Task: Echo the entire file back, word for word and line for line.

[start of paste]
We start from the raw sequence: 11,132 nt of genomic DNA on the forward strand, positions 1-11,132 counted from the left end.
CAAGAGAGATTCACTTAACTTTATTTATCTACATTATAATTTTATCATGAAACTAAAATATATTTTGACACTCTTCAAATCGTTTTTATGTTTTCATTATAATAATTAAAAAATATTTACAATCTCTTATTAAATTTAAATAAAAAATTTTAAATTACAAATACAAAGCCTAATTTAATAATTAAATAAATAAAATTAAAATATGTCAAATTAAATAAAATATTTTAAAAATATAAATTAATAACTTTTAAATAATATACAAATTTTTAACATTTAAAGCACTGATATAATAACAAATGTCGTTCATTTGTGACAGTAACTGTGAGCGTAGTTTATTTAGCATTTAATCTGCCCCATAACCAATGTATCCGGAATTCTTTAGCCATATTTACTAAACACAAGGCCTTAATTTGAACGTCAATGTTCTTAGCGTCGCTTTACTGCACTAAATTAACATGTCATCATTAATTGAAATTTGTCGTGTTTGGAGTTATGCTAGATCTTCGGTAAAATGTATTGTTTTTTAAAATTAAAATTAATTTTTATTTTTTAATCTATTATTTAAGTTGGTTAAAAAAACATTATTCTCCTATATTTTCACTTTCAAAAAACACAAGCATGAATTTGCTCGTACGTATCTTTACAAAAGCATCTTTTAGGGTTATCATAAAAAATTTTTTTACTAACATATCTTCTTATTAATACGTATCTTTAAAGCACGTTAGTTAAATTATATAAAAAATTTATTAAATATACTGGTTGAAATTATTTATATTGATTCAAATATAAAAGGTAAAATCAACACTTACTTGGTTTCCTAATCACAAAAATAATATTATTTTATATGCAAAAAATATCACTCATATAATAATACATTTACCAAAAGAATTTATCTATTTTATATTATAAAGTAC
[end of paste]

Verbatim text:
We start from the raw sequence: 11,132 nt of genomic DNA on the forward strand, positions 1-11,132 counted from the left end.
CAAGAGAGATTCACTTAACTTTATTTATCTACATTATAATTTTATCATGAAACTAAAATATATTTTGACACTCTTCAAATCGTTTTTATGTTTTCATTATAATAATTAAAAAATATTTACAATCTCTTATTAAATTTAAATAAAAAATTTTAAATTACAAATACAAAGCCTAATTTAATAATTAAATAAATAAAATTAAAATATGTCAAATTAAATAAAATATTTTAAAAATATAAATTAATAACTTTTAAATAATATACAAATTTTTAACATTTAAAGCACTGATATAATAACAAATGTCGTTCATTTGTGACAGTAACTGTGAGCGTAGTTTATTTAGCATTTAATCTGCCCCATAACCAATGTATCCGGAATTCTTTAGCCATATTTACTAAACACAAGGCCTTAATTTGAACGTCAATGTTCTTAGCGTCGCTTTACTGCACTAAATTAACATGTCATCATTAATTGAAATTTGTCGTGTTTGGAGTTATGCTAGATCTTCGGTAAAATGTATTGTTTTTTAAAATTAAAATTAATTTTTATTTTTTAATCTATTATTTAAGTTGGTTAAAAAAACATTATTCTCCTATATTTTCACTTTCAAAAAACACAAGCATGAATTTGCTCGTACGTATCTTTACAAAAGCATCTTTTAGGGTTATCATAAAAAATTTTTTTACTAACATATCTTCTTATTAATACGTATCTTTAAAGCACGTTAGTTAAATTATATAAAAAATTTATTAAATATACTGGTTGAAATTATTTATATTGATTCAAATATAAAAGGTAAAATCAACACTTACTTGGTTTCCTAATCACAAAAATAATATTATTTTATATGCAAAAAATATCACTCATATAATAATACATTTACCAAAAGAATTTATCTATTTTATATTATAAAGTAC